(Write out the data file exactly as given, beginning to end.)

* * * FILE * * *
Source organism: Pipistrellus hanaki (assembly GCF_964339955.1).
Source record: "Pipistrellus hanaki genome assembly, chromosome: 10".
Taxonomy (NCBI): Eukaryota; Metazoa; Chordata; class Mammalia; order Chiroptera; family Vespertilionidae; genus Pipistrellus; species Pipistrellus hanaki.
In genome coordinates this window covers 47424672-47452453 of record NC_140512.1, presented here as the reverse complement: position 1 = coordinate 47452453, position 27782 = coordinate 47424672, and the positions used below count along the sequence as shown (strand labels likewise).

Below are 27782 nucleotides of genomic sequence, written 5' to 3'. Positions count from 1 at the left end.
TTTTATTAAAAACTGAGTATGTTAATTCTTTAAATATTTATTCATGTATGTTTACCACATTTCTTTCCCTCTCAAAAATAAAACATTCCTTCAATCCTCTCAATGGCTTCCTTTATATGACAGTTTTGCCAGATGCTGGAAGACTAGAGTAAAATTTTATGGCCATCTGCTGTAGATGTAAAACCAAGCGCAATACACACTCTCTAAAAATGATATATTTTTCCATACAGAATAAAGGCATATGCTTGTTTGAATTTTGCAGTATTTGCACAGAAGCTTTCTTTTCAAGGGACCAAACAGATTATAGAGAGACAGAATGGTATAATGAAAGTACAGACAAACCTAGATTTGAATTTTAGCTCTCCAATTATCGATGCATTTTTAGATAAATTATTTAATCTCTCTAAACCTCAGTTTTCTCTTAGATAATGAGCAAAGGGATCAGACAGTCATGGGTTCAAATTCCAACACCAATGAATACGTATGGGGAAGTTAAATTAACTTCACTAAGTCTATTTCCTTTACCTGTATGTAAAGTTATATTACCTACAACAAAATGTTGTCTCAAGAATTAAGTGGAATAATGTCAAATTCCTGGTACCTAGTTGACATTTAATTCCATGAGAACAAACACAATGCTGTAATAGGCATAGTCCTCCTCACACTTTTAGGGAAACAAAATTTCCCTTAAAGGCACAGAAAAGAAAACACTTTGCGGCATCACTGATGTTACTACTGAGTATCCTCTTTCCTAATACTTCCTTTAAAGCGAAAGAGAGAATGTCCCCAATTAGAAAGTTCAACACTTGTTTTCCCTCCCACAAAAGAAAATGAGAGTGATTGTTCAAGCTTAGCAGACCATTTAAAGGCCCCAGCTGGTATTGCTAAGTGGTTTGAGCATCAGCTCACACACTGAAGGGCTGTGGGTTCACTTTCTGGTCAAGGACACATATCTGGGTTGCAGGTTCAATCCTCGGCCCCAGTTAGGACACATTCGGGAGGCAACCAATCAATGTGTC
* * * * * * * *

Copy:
Source organism: Pipistrellus hanaki (assembly GCF_964339955.1).
Source record: "Pipistrellus hanaki genome assembly, chromosome: 10".
Taxonomy (NCBI): Eukaryota; Metazoa; Chordata; class Mammalia; order Chiroptera; family Vespertilionidae; genus Pipistrellus; species Pipistrellus hanaki.
In genome coordinates this window covers 47424672-47452453 of record NC_140512.1, presented here as the reverse complement: position 1 = coordinate 47452453, position 27782 = coordinate 47424672, and the positions used below count along the sequence as shown (strand labels likewise).

Below are 27782 nucleotides of genomic sequence, written 5' to 3'. Positions count from 1 at the left end.
TTTTATTAAAAACTGAGTATGTTAATTCTTTAAATATTTATTCATGTATGTTTACCACATTTCTTTCCCTCTCAAAAATAAAACATTCCTTCAATCCTCTCAATGGCTTCCTTTATATGACAGTTTTGCCAGATGCTGGAAGACTAGAGTAAAATTTTATGGCCATCTGCTGTAGATGTAAAACCAAGCGCAATACACACTCTCTAAAAATGATATATTTTTCCATACAGAATAAAGGCATATGCTTGTTTGAATTTTGCAGTATTTGCACAGAAGCTTTCTTTTCAAGGGACCAAACAGATTATAGAGAGACAGAATGGTATAATGAAAGTACAGACAAACCTAGATTTGAATTTTAGCTCTCCAATTATCGATGCATTTTTAGATAAATTATTTAATCTCTCTAAACCTCAGTTTTCTCTTAGATAATGAGCAAAGGGATCAGACAGTCATGGGTTCAAATTCCAACACCAATGAATACGTATGGGGAAGTTAAATTAACTTCACTAAGTCTATTTCCTTTACCTGTATGTAAAGTTATATTACCTACAACAAAATGTTGTCTCAAGAATTAAGTGGAATAATGTCAAATTCCTGGTACCTAGTTGACATTTAATTCCATGAGAACAAACACAATGCTGTAATAGGCATAGTCCTCCTCACACTTTTAGGGAAACAAAATTTCCCTTAAAGGCACAGAAAAGAAAACACTTTGCGGCATCACTGATGTTACTACTGAGTATCCTCTTTCCTAATACTTCCTTTAAAGCGAAAGAGAGAATGTCCCCAATTAGAAAGTTCAACACTTGTTTTCCCTCCCACAAAAGAAAATGAGAGTGATTGTTCAAGCTTAGCAGACCATTTAAAGGCCCCAGCTGGTATTGCTAAGTGGTTTGAGCATCAGCTCACACACTGAAGGGCTGTGGGTTCACTTTCTGGTCAAGGACACATATCTGGGTTGCAGGTTCAATCCTCGGCCCCAGTTAGGACACATTCGGGAGGCAACCAATCAATGTGTC